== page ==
8 billion miles to 19,000+ ft. - forever and a day
We can never describe in words how difficult it is to move and to breathe as you gain altitude at this point. Several times during the night, we would reach a point where I felt if I kept breathing as deep as I was, I would still suffocate. This happened three times as we ascended but the feeling would subside to a partially asthmatic feeling where you know it is uncomfortable but survivable.
We moved at a snail's pace. One step for a breath in and a breath out. Move the next foot while breathing in, then breathe out when the foot hits the ground. "Polé polé" - slowly slowly.
After having been sick 4 out of the 5 days on the mountain, only our camp coordinator and guide Walter probably believed I would make it to the top. We hope he bet money on this and won big. We think he must have because he carried my daypack and handed me my water bottle along the way. He helped me adjust my poles and mittens as we kept walking. Other group-mates had their own person to help them along, holding their camel backs while they drank from them; adding or removing a hat, but my personal guide for the morning was Walter. Bill had help from Benson, who we give all the credit in the world for getting up to the crater rim. He was phenomenal. It was like being a little kid and your only job is to keep moving forward while someone else monitors your state and adjusts you when neccessary. They reminded us you can cry and hike at the same time. No excuses for whimping out; they were focused on helping us succeed.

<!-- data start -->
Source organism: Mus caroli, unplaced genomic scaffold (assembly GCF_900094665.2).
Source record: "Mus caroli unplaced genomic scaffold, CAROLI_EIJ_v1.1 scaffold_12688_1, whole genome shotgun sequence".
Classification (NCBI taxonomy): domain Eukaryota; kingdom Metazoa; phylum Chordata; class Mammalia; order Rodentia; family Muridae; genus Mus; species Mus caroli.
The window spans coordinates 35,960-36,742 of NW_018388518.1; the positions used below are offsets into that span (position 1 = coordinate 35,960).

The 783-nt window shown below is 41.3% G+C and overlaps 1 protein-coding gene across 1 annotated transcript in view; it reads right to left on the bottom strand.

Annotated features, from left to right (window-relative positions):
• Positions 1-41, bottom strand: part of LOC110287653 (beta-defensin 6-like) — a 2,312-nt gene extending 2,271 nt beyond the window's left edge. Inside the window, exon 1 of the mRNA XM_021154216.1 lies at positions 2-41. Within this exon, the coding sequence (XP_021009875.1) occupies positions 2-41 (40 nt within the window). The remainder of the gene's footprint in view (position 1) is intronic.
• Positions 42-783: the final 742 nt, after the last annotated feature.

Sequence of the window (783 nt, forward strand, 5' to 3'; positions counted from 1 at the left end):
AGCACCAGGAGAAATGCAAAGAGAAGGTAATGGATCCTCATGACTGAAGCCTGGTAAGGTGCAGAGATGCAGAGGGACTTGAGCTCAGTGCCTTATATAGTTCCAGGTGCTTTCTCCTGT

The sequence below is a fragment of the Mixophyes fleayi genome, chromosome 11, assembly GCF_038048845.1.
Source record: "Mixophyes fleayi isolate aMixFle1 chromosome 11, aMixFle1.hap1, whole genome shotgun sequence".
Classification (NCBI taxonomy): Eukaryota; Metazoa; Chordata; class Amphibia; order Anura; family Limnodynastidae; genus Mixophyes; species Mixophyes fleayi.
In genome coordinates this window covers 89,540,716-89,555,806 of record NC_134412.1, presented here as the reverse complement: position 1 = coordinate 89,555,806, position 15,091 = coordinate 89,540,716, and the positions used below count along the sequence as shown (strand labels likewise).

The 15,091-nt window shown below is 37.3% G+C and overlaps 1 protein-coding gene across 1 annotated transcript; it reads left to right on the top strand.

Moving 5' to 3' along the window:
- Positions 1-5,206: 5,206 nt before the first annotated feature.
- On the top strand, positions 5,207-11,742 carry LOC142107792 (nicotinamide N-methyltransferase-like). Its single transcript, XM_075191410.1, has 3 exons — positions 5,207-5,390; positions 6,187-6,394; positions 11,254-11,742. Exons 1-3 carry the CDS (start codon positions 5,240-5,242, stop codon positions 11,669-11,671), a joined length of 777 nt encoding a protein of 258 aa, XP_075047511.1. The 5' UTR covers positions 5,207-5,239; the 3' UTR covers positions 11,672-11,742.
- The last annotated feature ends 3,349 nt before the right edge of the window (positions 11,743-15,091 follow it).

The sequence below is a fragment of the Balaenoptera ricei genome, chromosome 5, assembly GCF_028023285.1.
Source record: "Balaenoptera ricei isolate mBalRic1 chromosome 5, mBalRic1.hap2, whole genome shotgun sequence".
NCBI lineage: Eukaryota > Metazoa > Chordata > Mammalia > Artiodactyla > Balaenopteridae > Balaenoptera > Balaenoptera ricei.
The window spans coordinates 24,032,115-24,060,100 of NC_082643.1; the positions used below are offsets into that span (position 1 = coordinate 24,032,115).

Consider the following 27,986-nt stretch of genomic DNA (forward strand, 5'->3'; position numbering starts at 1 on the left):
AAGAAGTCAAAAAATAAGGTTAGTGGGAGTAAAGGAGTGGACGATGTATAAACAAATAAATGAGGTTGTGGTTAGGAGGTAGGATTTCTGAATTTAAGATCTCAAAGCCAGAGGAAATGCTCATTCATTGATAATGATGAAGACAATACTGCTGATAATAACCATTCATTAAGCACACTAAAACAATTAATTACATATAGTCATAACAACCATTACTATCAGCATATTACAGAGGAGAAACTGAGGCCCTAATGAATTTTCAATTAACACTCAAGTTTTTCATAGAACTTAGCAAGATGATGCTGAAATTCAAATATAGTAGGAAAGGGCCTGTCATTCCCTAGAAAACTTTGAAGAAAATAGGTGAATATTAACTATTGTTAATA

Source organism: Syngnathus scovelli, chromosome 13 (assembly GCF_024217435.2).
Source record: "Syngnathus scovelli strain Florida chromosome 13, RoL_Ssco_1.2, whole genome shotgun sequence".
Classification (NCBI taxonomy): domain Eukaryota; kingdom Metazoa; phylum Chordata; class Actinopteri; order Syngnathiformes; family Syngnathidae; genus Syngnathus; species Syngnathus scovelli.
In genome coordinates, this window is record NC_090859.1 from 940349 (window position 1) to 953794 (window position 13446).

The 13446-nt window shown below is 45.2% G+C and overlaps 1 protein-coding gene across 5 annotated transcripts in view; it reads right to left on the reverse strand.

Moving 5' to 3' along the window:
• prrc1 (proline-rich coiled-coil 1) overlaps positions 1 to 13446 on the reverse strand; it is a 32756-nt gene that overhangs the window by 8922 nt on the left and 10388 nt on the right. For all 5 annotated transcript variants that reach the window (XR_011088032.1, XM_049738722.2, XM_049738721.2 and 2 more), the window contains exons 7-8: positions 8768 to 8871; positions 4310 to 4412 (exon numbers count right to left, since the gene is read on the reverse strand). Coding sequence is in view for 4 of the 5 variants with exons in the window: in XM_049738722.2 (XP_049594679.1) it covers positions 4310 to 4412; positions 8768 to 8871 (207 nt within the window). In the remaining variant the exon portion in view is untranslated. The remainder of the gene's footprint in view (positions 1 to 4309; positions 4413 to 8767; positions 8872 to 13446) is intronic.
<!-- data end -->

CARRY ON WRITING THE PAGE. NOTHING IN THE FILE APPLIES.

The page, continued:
It felt like walking in a dream. The sky felt so close that in a few more steps I could touch the stars. I could make out the edge of the land above and it felt like I could reach out and touch it. It was like being in a planetarium where the edge of the rock was the sides of the seating area and the stars were little bulbs in the ceiling. The city lights down below looked like a miniature display made for a Disney ride like Peter Pan's Flight. Nothing felt as what it was.
As the sun started to rise, we were very behind schedule which was routine for this group. Thank you slow-starter-of-the-group, we will never forget you or your sequined climbing apparel. We stopped to see the sun rise over a smaller peak named Mawenzi Peak and to take a few photos and drink some water. The air finally started to warm up.
People ask if it was cold on this day. For us the answer is no. If you live in a place like Michigan or Vermont, this is not colder than that; it is what you may be used to on a warmer winter day. If you are from Texas or Florida, you may think this is terrible.
I wore a thin long sleeved polypro shirt, a thin Bergoline top, a thin fleece, and then my regular fleece pullover. I did not wear my jacket and I have been far more bundled for ice climbing in New Hampshire than this required. Of course for the first three days I wore a tank top and occasionally put a shirt on over that in the mist. I only wore my rain jacket once for about 20 minutes. If you hike this and a tank top does not work for you on the first few days, I would bet you should dress warmer than I did for the summit or you will be cold.